Integration of Eye Tracking and Video Analysis

One of the trends in studies of human behavior is a growing interest in devices for measuring eye movement and point of gaze. In addition to issues related to the eye-tracking technology itself, problems arise when using an eye-tracking system as input to video analysis programs such as The Observer Video-Pro. Eye tracking systems, such as iView, generate a stream of video images showing the visual scene seen by the test subject with a crosshair indicating the point of gaze. In order to obtain data suitable for quantitative analysis, the video signal must be processed frame-by-frame and transitions of the point-of-gaze between zones of interest must be scored. The resulting series of events can be subjected to standard statistical methods to obtain frequency, duration and sequential data. Getting from visual scene to statistical analysis, with several hardware and software interfaces in between, is not trivial. Similar problems face workers in various diverse fields, including:

  • Human factors and usability research on air traffic control systems, car dashboards, aircraft cockpits, mobile phones and other equipment with a user interface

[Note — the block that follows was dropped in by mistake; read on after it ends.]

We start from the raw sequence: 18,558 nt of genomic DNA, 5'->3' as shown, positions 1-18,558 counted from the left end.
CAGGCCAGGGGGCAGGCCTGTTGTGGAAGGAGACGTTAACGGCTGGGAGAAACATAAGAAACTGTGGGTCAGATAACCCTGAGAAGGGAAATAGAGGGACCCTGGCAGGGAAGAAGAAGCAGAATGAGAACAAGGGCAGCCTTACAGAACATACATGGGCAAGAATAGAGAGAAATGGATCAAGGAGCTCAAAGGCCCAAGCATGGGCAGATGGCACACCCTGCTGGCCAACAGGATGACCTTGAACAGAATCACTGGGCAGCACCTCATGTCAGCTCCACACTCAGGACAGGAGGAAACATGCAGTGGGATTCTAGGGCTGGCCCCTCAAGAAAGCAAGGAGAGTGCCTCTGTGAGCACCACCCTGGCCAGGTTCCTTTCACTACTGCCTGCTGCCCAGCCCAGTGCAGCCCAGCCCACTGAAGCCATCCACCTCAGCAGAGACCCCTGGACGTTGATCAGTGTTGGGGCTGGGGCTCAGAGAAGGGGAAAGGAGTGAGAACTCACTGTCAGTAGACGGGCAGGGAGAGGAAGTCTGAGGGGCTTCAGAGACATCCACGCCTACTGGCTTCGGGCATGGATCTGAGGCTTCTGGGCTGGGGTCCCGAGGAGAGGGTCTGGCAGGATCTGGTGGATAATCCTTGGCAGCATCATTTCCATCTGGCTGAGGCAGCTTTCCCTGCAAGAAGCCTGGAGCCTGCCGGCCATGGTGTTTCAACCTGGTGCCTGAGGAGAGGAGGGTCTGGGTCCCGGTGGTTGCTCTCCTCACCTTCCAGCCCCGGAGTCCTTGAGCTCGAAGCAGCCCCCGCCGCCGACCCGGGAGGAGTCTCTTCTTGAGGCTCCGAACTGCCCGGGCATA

• Usability testing software and web sites
  • Studies on the behavior of people in supermarkets, museums, etc.

Aim of the meeting
The goal of this Special Interest Group was to provide a platform for exchanging information about the combined use of video analysis tools and eye-tracking equipment.

Meeting program

  1. Overview of solutions for eye tracking, featuring the iView and EyeLink systems
  2. Using an eye tracker as the input for a video analysis system
  3. Integration of eye tracking data and observational data
  4. Case studies presented by users
  5. Discussion


  • Hans Theuws, Noldus Information Technology b.v., Wageningen, The Netherlands
  • Sabine Wedell, SensoMotoric Instruments GmbH, Berlin, Germany.

Last updated: 1 November 2000